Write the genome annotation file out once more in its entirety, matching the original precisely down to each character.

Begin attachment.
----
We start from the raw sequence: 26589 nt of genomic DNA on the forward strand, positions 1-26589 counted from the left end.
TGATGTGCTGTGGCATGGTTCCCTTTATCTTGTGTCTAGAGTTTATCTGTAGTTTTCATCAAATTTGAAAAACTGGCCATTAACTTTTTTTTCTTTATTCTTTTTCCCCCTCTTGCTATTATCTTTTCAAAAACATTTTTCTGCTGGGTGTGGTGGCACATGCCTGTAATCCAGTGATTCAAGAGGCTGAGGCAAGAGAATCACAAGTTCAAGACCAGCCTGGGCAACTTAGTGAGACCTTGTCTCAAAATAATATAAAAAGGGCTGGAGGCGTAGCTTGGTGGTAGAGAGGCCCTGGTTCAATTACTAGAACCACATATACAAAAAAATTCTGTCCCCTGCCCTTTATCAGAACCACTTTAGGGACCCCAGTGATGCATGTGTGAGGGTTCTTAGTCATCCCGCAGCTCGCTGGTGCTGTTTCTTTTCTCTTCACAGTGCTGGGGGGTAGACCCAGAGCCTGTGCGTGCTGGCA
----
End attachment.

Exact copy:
We start from the raw sequence: 26589 nt of genomic DNA on the forward strand, positions 1-26589 counted from the left end.
TGATGTGCTGTGGCATGGTTCCCTTTATCTTGTGTCTAGAGTTTATCTGTAGTTTTCATCAAATTTGAAAAACTGGCCATTAACTTTTTTTTCTTTATTCTTTTTCCCCCTCTTGCTATTATCTTTTCAAAAACATTTTTCTGCTGGGTGTGGTGGCACATGCCTGTAATCCAGTGATTCAAGAGGCTGAGGCAAGAGAATCACAAGTTCAAGACCAGCCTGGGCAACTTAGTGAGACCTTGTCTCAAAATAATATAAAAAGGGCTGGAGGCGTAGCTTGGTGGTAGAGAGGCCCTGGTTCAATTACTAGAACCACATATACAAAAAAATTCTGTCCCCTGCCCTTTATCAGAACCACTTTAGGGACCCCAGTGATGCATGTGTGAGGGTTCTTAGTCATCCCGCAGCTCGCTGGTGCTGTTTCTTTTCTCTTCACAGTGCTGGGGGGTAGACCCAGAGCCTGTGCGTGCTGGCA